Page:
‘Intelligence cannot be defined by exams.”
Hello you’re listening to In the News, I’m todays chat show host Charlotte Hicks and today I will be discussing the telegraphs latest news article “intelligence cannot be defined by exams” written by Peter Tait the current headmaster at Sherbourne Preparatory school. Joining me today is Maisie Raven a Phycologist and Sociologist who specializes in the education system and the development of young minds. Maisie welcome.
Hello Charlotte, thank you for having me to talk about this article.
The article opens with a quote from Edward De Bono addressing the difference between intelligence and thinking. He says - “Many highly intelligent people are poor thinkers. Many people of average intelligence are skilled thinkers. The power of a car is separate from the way the car is driven.” Being a specialist in this subject do you believe that this statement is relevant to the education system today?
Edward de Bono is a Maltese physician, psychologist, philosopher, author, inventor and consultant. He originated the term lateral thinking, wrote the book Six Thinking Hats. He himself is a very clever man but he experienced difficulty at school with exams because he says, intelligent people tend to be poor thinkers, studies have shown that many smart people tend to be overconfident in their brains, for example, Shane Frederick from MIT gave a brain teaser to many people.
A bat and a ball cost a pound and ten pence. The bat cost a pound and ten pence. The bat costs a pound more than the ball. How much does the ball cost?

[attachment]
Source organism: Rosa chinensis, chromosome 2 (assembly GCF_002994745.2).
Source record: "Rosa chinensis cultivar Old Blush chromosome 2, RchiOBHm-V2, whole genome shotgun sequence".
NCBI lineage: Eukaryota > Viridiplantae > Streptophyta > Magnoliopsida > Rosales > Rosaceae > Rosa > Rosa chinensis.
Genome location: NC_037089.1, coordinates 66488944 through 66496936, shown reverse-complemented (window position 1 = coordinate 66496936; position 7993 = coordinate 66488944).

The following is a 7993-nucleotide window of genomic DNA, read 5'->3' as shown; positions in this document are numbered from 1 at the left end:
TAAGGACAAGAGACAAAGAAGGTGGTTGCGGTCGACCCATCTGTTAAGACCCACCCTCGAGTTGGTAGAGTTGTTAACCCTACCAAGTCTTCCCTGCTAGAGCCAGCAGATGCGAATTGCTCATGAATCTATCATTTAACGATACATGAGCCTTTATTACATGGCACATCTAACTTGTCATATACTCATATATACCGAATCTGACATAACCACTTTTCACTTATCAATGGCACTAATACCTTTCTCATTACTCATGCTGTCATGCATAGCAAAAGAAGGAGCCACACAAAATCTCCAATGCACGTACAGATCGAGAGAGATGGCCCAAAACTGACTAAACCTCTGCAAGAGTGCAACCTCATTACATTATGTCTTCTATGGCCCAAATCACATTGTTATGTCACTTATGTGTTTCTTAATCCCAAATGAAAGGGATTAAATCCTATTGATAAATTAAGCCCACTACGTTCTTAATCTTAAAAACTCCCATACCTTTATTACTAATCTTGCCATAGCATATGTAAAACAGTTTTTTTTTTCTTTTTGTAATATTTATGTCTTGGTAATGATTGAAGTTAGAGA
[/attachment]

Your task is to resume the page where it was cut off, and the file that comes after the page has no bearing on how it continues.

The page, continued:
Well if I don’t think about it I think the ball would cost 10 pence.
The mind immediately thinks the ball costs ten pence which is what most smart people say at first, because they are overconfident and tend to blurt out whatever comes to mind first. So what I think Edward De Bono was saying in his statement is that intelligence is something we are born with, thinking is a skill that must be acquired, which is mostly true.
I agree, intelligence is a word that is passed around too frequently, the definition of the word is loosely “a quickness of understanding”, as said in paragraph three of this article. I think that many generations use this word to praise people who get high marks on exam papers, this is not altogether true. After the recent results of A levels and GCSEs how do you think pupils will feel in light of their intelligence at this current moment?
Measuring intelligence based solely upon examination results is not as solid a method as we first thought. These are many people out there who have all the knowledge...